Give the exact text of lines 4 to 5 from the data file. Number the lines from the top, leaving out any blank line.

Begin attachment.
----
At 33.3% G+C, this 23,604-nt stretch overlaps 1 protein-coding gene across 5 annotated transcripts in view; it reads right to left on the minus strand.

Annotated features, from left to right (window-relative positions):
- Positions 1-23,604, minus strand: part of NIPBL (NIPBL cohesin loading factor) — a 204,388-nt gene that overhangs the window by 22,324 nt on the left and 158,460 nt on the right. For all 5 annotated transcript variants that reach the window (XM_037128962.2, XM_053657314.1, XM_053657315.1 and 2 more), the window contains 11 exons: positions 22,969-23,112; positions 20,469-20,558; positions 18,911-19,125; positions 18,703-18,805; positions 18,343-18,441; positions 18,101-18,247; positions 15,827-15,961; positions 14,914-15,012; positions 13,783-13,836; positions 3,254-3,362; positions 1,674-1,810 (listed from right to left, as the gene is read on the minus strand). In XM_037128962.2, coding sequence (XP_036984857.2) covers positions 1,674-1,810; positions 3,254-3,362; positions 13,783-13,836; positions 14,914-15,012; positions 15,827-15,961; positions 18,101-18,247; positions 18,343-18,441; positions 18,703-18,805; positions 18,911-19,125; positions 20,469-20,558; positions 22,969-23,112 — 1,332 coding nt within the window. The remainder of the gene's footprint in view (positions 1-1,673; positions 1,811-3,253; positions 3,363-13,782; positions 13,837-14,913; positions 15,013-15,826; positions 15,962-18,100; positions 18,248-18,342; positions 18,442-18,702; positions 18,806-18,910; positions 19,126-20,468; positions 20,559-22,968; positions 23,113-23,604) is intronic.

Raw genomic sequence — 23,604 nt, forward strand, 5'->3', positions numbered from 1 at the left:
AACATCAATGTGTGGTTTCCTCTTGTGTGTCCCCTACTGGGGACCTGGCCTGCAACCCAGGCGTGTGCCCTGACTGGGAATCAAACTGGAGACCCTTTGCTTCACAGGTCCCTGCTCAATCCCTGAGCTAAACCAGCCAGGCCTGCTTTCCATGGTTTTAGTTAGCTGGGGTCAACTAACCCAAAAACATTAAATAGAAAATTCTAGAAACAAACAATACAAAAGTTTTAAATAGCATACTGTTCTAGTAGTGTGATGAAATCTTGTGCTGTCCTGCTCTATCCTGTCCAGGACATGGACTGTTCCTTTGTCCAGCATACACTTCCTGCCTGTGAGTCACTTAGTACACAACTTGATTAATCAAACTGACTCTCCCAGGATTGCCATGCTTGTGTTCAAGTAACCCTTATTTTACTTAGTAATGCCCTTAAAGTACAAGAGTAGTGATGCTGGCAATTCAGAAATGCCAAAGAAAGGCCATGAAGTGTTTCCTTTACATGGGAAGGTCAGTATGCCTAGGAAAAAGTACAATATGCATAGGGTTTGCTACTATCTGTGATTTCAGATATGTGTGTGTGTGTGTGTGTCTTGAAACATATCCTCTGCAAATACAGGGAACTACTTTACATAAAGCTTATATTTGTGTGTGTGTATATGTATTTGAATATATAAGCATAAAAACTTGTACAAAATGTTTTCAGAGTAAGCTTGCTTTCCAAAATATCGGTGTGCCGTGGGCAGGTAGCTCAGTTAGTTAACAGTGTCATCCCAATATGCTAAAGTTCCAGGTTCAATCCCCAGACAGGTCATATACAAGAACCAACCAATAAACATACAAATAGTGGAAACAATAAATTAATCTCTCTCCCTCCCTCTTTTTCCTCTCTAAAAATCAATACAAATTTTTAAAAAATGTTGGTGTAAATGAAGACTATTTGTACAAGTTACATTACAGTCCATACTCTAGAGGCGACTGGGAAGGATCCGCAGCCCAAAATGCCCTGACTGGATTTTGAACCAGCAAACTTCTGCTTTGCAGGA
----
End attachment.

Raw genomic sequence — 23,604 nt, forward strand, 5'->3', positions numbered from 1 at the left:
AACATCAATGTGTGGTTTCCTCTTGTGTGTCCCCTACTGGGGACCTGGCCTGCAACCCAGGCGTGTGCCCTGACTGGGAATCAAACTGGAGACCCTTTGCTTCACAGGTCCCTGCTCAATCCCTGAGCTAAACCAGCCAGGCCTGCTTTCCATGGTTTTAGTTAGCTGGGGTCAACTAACCCAAAAACATTAAATAGAAAATTCTAGAAACAAACAATACAAAAGTTTTAAATAGCATACTGTTCTAGTAGTGTGATGAAATCTTGTGCTGTCCTGCTCTATCCTGTCCAGGACATGGACTGTTCCTTTGTCCAGCATACACTTCCTGCCTGTGAGTCACTTAGTACACAACTTGATTAATCAAACTGACTCTCCCAGGATTGCCATGCTTGTGTTCAAGTAACCCTTATTTTACTTAGTAATGCCCTTAAAGTACAAGAGTAGTGATGCTGGCAATTCAGAAATGCCAAAGAAAGGCCATGAAGTGTTTCCTTTACATGGGAAGGTCAGTATGCCTAGGAAAAAGTACAATATGCATAGGGTTTGCTACTATCTGTGATTTCAGATATGTGTGTGTGTGTGTGTGTCTTGAAACATATCCTCTGCAAATACAGGGAACTACTTTACATAAAGCTTATATTTGTGTGTGTGTATATGTATTTGAATATATAAGCATAAAAACTTGTACAAAATGTTTTCAGAGTAAGCTTGCTTTCCAAAATATCGGTGTGCCGTGGGCAGGTAGCTCAGTTAGTTAACAGTGTCATCCCAATATGCTAAAGTTCCAGGTTCAATCCCCAGACAGGTCATATACAAGAACCAACCAATAAACATACAAATAGTGGAAACAATAAATTAATCTCTCTCCCTCCCTCTTTTTCCTCTCTAAAAATCAATACAAATTTTTAAAAAATGTTGGTGTAAATGAAGACTATTTGTACAAGTTACATTACAGTCCATACTCTAGAGGCGACTGGGAAGGATCCGCAGCCCAAAATGCCCTGACTGGATTTTGAACCAGCAAACTTCTGCTTTGCAGGA